November 22nd 2010
Holidays and Meltdowns….
My mentor Patty Wipfler of Hand in Hand Parenting says that Holidays and Meltdowns go together like Peanut Butter and Jelly. And in my own life, I’ve found that it’s true. Not just for my 7 year old, but for me too!
Why? Well, Patty says
“There are several reasons… First, when any holiday or birthday rolls toward a family, it puts extra demands and stress on the parents, and the children tend to become infected with stress too. They get less relaxed time with us, and have more expectations of “good behavior” put on them in stores, at homes they’re not familiar with, and among people they may not know well.
And second, children’s hopes soar in anticipation of a special occasion. They look forward to the extra attention, to extra fun, to special times. And when hopes are high, both children and adults can feel disappointments much more acutely.”
So what do we do? Well, just like being prepared for the dinners and the presents, we can be prepared for people and the feelings as well.
1. Know that as your tensions rise from trying to get everything together, your children will have more tension too. They sense our tension and it throws them. As they feel disconnected from us, their behavior will go off track. Remember this, and be ready!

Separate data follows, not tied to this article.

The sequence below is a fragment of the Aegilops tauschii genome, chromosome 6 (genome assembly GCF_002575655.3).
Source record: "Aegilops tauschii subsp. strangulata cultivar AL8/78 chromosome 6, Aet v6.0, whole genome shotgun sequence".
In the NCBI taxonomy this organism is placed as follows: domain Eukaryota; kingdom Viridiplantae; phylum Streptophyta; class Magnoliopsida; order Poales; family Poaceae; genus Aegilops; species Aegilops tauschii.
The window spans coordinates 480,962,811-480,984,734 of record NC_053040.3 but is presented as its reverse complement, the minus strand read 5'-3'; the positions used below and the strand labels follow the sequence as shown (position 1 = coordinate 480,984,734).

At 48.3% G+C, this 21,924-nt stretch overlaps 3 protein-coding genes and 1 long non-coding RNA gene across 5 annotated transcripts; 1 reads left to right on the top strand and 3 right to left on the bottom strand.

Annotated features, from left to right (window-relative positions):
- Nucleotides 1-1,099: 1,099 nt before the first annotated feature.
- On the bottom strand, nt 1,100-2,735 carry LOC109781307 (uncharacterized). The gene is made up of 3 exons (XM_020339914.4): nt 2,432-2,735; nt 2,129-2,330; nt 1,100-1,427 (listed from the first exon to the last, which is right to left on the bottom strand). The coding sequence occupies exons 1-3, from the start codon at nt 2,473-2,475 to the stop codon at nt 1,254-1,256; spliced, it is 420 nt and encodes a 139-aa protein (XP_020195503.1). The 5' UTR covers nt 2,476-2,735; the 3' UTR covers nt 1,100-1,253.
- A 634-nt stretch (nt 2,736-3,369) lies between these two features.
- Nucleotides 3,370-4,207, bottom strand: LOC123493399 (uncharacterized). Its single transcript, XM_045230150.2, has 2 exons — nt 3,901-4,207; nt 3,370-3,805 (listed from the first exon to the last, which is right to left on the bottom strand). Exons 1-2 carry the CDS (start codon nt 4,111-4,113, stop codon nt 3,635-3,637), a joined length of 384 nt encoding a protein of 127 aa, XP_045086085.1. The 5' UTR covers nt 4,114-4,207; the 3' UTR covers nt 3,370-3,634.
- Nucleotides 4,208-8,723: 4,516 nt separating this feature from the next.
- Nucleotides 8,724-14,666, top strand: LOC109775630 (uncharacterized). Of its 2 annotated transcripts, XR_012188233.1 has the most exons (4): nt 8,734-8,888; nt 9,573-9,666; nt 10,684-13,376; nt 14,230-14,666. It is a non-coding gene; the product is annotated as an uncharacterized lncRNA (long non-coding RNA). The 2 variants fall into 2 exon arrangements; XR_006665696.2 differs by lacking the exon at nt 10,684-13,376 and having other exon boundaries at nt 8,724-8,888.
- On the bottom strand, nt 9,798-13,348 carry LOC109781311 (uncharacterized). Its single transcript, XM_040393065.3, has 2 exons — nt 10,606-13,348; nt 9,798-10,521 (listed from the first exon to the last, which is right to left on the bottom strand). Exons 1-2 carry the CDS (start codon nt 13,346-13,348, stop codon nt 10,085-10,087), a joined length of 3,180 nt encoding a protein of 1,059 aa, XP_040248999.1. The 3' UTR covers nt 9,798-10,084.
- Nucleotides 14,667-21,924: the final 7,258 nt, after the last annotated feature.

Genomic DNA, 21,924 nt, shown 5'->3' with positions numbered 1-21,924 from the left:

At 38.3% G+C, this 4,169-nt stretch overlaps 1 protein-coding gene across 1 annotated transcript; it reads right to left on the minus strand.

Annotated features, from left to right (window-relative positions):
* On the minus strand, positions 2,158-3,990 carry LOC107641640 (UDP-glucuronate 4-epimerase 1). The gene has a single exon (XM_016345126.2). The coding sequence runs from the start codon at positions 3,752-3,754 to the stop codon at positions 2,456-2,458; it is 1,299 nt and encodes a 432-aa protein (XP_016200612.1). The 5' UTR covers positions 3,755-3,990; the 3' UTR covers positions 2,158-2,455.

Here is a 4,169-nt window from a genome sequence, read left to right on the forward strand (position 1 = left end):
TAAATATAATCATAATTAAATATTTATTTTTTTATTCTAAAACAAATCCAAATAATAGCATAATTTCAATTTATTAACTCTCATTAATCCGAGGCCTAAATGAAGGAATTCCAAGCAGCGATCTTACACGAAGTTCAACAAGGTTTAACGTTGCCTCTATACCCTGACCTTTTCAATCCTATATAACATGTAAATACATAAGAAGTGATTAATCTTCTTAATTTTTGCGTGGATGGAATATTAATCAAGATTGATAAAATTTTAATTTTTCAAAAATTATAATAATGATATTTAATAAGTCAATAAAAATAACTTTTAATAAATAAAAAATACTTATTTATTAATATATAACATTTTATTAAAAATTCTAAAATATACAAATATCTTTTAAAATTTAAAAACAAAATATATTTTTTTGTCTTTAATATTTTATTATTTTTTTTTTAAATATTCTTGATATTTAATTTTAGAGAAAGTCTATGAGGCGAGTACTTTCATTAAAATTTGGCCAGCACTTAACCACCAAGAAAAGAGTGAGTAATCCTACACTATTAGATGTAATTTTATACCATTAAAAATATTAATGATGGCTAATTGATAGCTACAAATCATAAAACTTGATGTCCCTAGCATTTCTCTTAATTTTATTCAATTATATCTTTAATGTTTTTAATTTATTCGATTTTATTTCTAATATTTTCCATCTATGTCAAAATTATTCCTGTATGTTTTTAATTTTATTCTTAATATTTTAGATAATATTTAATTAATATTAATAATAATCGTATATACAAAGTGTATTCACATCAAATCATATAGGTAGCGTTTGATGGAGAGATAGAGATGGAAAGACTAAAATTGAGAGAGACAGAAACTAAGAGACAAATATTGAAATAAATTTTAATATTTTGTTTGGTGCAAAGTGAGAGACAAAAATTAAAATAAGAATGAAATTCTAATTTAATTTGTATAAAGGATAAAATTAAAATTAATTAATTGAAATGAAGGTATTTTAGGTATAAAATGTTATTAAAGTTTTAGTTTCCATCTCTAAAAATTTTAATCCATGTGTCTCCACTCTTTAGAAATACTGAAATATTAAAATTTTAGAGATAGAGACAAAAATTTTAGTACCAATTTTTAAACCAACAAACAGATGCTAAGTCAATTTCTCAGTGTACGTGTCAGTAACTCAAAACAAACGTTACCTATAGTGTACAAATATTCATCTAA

2. When their tension begins to show, move toward them right away. Set limits around any off track behavior, and be loving with them as they release their big feelings.
3. Offload in advance! Try playing with your kids for a few minutes before you leave for that family gathering. Giving them extra attention, or a few good laughs, will help them feel more comfortable for the rest of the day.
4. Know what to say to people. Many people do not understand that crying and tantrums are often a way for a child to get BACK to his good thinking and cooperation. Be ready with a few things to say like “Wow, he’s doing a good job of getting this out,” “We’ll go into the back room so you don’t all have to hear about it,” “She’s been needing me to listen to her all day,” or “This will be over in a little while. Save some pie for us!”
5. Also, know that people around you might get triggered because they didn’t get loved like you’re loving your child. Their judgments are often rooted in their own unheard disappointments.
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